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Front Surg ; 9: 868023, 2022.
Article in English | MEDLINE | ID: covidwho-1809642


Background: Surgical volunteer organizations have been severely limited during the ongoing coronavirus disease pandemic. Our purpose was to identify obstacles to surgical volunteer organizations secondary to COVID-19 and their responses. Methods: Forty-one surgical volunteer organizations participated in a web-based survey (156 invited, 26% response rate). Respondents were separated into two groups: low donations surgical volunteer organizations (≤50% donations of previous year; n = 17) and high donations surgical volunteer organizations (≥75%; n = 24). Univariate analyses were used to compare the two cohorts. Results: Of responding surgical volunteer organizations, 34 (83%) were unable to maintain full functionality due to COVID-19; 27% of high donations vs. 0% of low donations surgical volunteer organizations (p = 0.02). The three leading obstacles were finances/donations (78%), fewer volunteers (38%), and inadequate personal protective equipment (30%). In response, 39% of surgical volunteer organizations developed novel E-volunteering opportunities. For support, 85% of surgical volunteer organizations suggested monetary donations, 78% promotion through social media platforms, and 54% donation of personal protective equipment. Conclusion: The majority of surgical volunteer organizations were unable to maintain full functionality due to stressors caused by COVID-19, including limitations on finances, volunteers, and personal protective equipment.

J Arthroplasty ; 35(7S): S85-S88, 2020 Jul.
Article in English | MEDLINE | ID: covidwho-209264


BACKGROUND: As the world struggles with the COVID-19 pandemic, health care providers are on the front lines. We highlight the value of engaging in humanitarian medical work, contributions of the hip and knee arthroplasty community to date, and future needs after the resolution of the pandemic. We sought to understand how the arthroplasty community can contribute, based on historical lessons from prior pandemics and recessions, current needs, and projections of the COVID-19 impact. METHODS: We polled members of medical mission groups led by arthroplasty surgeons to understand their current efforts in humanitarian medical work. We also polled orthopedic colleagues to understand their role and response. Google Search and PubMed were used to find articles relevant to the current environment of the COVID-19 pandemic, humanitarian needs after previous epidemics, and the economic effects of prior recessions on elective surgery. RESULTS: Hip and knee arthroplasty surgeons are not at the center of the pandemic but are providing an invaluable supportive role through continued care of musculoskeletal patients and unloading of emergency rooms. Others have taken active roles assisting outside of orthopedics. Arthroplasty humanitarian organizations have donated personal protective equipment and helped to prepare their partners in other countries. Previous pandemics and epidemics highlight the need for sustained humanitarian support, particularly in poor countries or those with ongoing conflict and humanitarian crises. CONCLUSION: There are opportunities now to make a difference in this health care crisis. In the aftermath, there will be a great need for humanitarian work both here and throughout the world.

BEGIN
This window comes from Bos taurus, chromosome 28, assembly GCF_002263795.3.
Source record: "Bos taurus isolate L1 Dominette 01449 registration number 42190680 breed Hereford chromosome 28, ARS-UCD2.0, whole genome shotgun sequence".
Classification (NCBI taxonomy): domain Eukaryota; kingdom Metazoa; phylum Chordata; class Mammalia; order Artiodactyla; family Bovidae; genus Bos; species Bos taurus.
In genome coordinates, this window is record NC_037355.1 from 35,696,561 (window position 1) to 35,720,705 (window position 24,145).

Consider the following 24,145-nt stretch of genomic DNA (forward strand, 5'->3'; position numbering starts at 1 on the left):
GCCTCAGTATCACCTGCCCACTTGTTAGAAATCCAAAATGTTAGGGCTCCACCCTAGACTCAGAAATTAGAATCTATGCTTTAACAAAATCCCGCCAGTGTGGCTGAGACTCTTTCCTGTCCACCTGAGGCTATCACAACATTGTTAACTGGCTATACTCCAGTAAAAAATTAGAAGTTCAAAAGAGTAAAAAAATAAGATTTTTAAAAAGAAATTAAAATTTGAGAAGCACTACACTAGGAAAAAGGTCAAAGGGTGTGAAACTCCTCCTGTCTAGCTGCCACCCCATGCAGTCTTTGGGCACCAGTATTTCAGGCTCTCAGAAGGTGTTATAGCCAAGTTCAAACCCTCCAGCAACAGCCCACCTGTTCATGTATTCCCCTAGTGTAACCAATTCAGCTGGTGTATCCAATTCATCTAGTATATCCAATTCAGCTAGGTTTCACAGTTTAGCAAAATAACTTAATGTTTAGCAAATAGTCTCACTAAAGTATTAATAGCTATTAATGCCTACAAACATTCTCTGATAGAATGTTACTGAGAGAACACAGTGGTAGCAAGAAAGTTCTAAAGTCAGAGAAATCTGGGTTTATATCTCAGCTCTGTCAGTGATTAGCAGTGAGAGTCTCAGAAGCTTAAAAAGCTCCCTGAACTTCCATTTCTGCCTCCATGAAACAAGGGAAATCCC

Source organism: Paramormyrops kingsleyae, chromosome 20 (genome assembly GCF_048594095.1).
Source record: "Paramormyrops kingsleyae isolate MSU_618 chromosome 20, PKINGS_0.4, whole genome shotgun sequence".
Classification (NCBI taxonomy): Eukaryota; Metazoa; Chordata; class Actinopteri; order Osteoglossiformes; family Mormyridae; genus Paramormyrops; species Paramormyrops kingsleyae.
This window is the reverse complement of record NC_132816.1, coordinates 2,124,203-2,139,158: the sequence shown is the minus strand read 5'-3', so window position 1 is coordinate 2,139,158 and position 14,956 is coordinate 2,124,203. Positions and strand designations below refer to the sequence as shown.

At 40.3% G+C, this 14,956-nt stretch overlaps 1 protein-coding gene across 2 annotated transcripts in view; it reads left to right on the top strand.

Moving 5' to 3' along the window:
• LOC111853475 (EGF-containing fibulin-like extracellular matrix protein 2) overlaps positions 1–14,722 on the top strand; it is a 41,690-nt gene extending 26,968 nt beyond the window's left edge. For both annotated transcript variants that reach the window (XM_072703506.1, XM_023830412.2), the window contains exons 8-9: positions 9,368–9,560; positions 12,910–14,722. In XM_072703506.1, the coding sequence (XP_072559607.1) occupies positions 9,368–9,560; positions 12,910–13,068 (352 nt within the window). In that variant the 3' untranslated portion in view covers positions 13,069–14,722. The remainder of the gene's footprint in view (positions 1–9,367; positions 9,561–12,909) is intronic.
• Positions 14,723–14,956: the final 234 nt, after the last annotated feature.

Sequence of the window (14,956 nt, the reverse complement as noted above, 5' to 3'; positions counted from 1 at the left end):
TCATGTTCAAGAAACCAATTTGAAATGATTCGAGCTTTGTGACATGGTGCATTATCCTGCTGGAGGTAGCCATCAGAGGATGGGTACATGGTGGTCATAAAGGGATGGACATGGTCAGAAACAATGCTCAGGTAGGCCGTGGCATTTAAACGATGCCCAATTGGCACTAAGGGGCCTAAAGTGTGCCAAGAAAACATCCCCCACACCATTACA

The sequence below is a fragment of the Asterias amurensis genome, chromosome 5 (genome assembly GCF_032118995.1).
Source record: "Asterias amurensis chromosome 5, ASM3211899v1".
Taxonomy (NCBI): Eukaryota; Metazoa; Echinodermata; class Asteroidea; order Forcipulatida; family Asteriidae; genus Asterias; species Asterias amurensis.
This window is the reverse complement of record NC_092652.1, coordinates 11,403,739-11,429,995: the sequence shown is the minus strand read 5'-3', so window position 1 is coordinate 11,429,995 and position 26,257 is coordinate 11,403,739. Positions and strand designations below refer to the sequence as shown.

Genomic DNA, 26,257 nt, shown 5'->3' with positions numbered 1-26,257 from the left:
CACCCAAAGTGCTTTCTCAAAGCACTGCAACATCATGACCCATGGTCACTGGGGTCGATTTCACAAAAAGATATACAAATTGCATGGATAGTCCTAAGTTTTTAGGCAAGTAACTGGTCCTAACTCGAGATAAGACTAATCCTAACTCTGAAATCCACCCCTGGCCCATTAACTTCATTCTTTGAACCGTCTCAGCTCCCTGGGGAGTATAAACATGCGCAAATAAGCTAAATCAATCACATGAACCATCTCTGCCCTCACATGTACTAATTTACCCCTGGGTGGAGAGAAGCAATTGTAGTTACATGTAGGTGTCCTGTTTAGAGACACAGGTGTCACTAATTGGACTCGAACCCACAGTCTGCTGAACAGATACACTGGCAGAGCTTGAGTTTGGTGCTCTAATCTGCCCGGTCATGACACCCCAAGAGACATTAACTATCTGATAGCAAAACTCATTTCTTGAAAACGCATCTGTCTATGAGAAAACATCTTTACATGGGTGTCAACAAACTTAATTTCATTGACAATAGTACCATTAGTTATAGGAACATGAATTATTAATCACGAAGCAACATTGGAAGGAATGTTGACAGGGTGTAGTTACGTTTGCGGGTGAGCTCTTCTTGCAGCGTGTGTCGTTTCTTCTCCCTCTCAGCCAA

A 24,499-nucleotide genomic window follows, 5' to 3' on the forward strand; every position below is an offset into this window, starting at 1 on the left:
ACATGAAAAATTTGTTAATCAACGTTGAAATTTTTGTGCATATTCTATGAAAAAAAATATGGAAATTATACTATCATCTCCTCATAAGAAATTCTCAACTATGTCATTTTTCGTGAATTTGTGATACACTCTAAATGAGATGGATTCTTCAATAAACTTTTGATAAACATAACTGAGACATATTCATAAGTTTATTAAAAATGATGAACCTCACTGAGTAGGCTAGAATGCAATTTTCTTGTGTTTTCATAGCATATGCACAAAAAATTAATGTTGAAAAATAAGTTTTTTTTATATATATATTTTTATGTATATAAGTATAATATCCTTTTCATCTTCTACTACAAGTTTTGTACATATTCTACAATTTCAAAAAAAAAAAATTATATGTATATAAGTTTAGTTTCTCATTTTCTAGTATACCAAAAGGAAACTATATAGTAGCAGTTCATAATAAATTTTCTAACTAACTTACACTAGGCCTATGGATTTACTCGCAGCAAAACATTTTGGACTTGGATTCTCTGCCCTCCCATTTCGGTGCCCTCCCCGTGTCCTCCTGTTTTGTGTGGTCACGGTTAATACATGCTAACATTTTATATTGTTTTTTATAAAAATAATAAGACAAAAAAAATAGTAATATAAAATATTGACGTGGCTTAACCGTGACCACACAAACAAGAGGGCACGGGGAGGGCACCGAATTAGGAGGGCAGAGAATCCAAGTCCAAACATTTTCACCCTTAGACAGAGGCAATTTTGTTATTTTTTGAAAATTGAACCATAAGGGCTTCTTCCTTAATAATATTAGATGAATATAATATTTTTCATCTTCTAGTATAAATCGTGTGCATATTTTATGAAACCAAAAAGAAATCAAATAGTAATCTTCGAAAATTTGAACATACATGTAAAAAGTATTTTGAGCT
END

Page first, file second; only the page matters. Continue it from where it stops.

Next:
Arthroplasty , Betacoronavirus , Coronavirus Infections , Pandemics , Pneumonia, Viral , COVID-19 , Coronavirus Infections/epidemiology , Coronavirus Infections/prevention & control , Delivery of Health Care , Elective Surgical Procedures , Humans , Pandemics/prevention & control , Personal Protective Equipment , Pneumonia, Viral/epidemiology , Pneumonia, Viral/prevention & control , SARS-CoV-2